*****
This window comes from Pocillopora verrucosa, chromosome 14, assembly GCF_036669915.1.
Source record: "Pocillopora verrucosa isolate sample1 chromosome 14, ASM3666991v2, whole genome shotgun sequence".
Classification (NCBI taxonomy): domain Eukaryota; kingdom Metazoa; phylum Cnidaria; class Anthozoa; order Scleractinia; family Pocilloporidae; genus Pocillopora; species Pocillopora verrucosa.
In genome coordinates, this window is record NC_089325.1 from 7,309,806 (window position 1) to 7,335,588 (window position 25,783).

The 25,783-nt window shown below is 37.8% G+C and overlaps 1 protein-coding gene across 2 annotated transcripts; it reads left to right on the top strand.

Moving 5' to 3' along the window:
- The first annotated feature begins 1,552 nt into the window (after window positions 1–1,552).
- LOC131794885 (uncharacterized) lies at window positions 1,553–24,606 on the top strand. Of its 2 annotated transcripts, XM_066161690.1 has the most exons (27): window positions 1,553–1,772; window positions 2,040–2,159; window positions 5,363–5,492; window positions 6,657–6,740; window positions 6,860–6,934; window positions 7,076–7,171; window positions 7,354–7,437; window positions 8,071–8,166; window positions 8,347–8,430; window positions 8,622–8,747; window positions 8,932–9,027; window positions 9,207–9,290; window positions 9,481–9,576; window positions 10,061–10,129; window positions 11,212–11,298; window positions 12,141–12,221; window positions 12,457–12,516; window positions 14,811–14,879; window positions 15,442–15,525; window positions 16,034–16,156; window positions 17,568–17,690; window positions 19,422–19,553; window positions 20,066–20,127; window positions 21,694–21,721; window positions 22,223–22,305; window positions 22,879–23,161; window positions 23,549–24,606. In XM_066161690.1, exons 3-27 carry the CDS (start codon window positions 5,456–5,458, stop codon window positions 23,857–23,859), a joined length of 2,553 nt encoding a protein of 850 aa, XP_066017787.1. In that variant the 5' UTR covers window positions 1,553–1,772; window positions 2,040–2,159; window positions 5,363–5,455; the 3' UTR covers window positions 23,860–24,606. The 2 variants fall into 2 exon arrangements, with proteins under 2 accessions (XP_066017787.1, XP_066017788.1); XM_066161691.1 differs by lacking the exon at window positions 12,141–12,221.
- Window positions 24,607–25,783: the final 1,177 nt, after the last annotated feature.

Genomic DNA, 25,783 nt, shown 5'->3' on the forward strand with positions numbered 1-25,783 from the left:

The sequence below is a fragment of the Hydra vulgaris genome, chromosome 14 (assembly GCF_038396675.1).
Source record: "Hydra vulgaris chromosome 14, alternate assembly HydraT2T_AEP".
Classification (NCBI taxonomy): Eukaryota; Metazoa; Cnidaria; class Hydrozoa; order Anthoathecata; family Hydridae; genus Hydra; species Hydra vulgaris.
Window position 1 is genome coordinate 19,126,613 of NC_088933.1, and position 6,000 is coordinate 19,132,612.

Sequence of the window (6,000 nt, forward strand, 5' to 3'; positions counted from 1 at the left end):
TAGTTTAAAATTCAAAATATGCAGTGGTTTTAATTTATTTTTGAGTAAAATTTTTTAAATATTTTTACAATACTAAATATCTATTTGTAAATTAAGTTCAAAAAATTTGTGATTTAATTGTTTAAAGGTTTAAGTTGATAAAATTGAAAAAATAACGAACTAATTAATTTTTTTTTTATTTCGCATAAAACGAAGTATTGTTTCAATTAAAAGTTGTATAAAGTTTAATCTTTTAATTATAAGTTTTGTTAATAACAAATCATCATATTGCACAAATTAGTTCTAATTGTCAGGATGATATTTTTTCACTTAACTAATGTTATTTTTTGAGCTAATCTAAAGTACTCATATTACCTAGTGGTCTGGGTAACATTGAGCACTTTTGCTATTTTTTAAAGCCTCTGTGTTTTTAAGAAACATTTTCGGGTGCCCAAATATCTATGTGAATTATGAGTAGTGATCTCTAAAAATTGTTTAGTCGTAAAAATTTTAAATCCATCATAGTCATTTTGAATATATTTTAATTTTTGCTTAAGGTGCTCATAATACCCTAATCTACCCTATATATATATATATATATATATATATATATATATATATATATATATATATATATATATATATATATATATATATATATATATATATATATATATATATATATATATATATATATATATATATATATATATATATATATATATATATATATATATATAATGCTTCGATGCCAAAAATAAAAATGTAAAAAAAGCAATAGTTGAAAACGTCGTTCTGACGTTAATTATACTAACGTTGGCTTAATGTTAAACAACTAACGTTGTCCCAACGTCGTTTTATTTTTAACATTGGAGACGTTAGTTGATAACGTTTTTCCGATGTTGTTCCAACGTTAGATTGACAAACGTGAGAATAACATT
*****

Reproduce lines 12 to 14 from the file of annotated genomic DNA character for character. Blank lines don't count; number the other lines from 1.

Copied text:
Source record: "Hydra vulgaris chromosome 14, alternate assembly HydraT2T_AEP".
Classification (NCBI taxonomy): Eukaryota; Metazoa; Cnidaria; class Hydrozoa; order Anthoathecata; family Hydridae; genus Hydra; species Hydra vulgaris.
Window position 1 is genome coordinate 19,126,613 of NC_088933.1, and position 6,000 is coordinate 19,132,612.